A law predating Roe v Wade requires all abortions to be performed in a hospital; ruled unconstitutional. Only licensed health-care professionals may provide abortions.  (I certainly have no problem with that.)

News Stories
Colorado Senate proposes "gender-based" abortions ban (uh, there's nothing suggesting these are happening...)
Bill proposed to make abortion a class 3 felony

Connecticut - #3 - A
13% of Connecticut counties have no abortion provider.
No bans other than the federal ban on certain second-trimester abortions.

Refusal Clause
No person may be required to participate in any part of an abortion for any reason. Religious organizations may refuse to provide insurance coverage for contraception and abortion services.

Clinic that provide abortions, whether surgical or not, must have a standard operating room. Clinics must hire counselors who are supervised by a person with a graduate degree or training in social work, psychology, counseling, nursing, or ministry. Only licensed physicians may perform abortions; however the CT Attorney General has issued an opinion stating this only applied to surgical abortions, and that state-licensed nurses, mid-wives, and physician's assistants may provide mifepristone (medical abortion drug) as long as they are acting under a licensed physician.

Young Women's Access to Abortion
Women under the age of 18 must have a counseling session before an abortion, explaining options and exploring the possibility of involving the young woman's parents.

Delaware - #21 - C+
33% of Delaware counties have no abortion provider.
Unconstitutional and unenforceable pre-Roe blanket ban on abortion.

Counseling and Delay Requirements
Cannot receive an abortion until 24 hours after she gives her own written consent. Prior to giving consent, the woman must sit through state-mandated counseling. (Standard pack - other options, effects on future children, risks, etc) Waiting period has been ruled unconstitutional and unenforceable.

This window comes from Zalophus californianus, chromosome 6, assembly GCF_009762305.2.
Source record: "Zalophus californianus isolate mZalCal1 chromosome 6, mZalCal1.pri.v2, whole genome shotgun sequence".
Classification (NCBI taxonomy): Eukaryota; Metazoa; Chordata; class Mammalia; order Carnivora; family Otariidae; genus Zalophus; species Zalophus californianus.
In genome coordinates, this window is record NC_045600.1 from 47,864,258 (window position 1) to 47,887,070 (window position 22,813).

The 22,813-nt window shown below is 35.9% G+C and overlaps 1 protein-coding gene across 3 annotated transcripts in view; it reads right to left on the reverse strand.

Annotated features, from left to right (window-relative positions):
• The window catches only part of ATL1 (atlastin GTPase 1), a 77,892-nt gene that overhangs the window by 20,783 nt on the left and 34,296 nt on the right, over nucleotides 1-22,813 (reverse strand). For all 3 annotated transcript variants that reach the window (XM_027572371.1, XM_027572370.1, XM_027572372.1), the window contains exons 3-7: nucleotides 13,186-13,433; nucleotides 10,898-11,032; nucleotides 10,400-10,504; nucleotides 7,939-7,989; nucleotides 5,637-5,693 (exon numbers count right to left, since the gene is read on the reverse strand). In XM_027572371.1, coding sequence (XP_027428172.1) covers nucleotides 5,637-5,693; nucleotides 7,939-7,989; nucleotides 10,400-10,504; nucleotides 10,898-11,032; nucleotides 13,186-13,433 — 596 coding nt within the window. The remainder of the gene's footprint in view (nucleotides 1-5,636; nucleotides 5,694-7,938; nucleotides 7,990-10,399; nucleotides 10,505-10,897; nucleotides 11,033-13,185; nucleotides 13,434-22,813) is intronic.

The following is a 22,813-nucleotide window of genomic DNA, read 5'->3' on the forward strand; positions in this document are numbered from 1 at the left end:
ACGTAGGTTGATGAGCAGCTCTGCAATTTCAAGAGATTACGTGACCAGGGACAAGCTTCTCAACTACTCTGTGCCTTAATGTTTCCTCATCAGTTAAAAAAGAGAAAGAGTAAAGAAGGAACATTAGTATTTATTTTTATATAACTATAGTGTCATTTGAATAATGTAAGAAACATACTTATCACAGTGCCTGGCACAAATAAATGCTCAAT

Refusal Clause
No person or hospital may be forced to participate in an abortion. Religious employers may refuse to provide insurance coverage for contraception and abortion services.

Restriction on Low Income Women's and Young Women's Access to Abortion
Prohibits public funding for abortion unless the life of the mother is in danger, or the pregnancy is the product of rape or incest reported to the police. (Exception, the physician notes in writing that the woman had just cause for not reporting the rape to police.)
Women under the age of 16 may not receive an abortion until 24 hours after one parent has been notified. No exceptions for rape or incest, only for emergencies.

Only a state-licensed physician may provide abortions.

This is part two in my "Abortion Laws by State" series, you can find the other parts here:
NARAL's Report Card
Part 1: Introduction and Alabama, Alaska, Arizona, and Arkansas
Part 2: This post
Part 3: Florida, Georgia, Hawaii, Idaho
Part 4: Illinois, Indiana, Iowa, Kansas
Part 5: Kentucky, Louisiana, Maine, Maryland
Part 6: Massachusetts, Michigan, Minnesota, Mississippi

Monday, January 14, 2013

Abortion/Contraception Laws: AL, AK, AZ, AR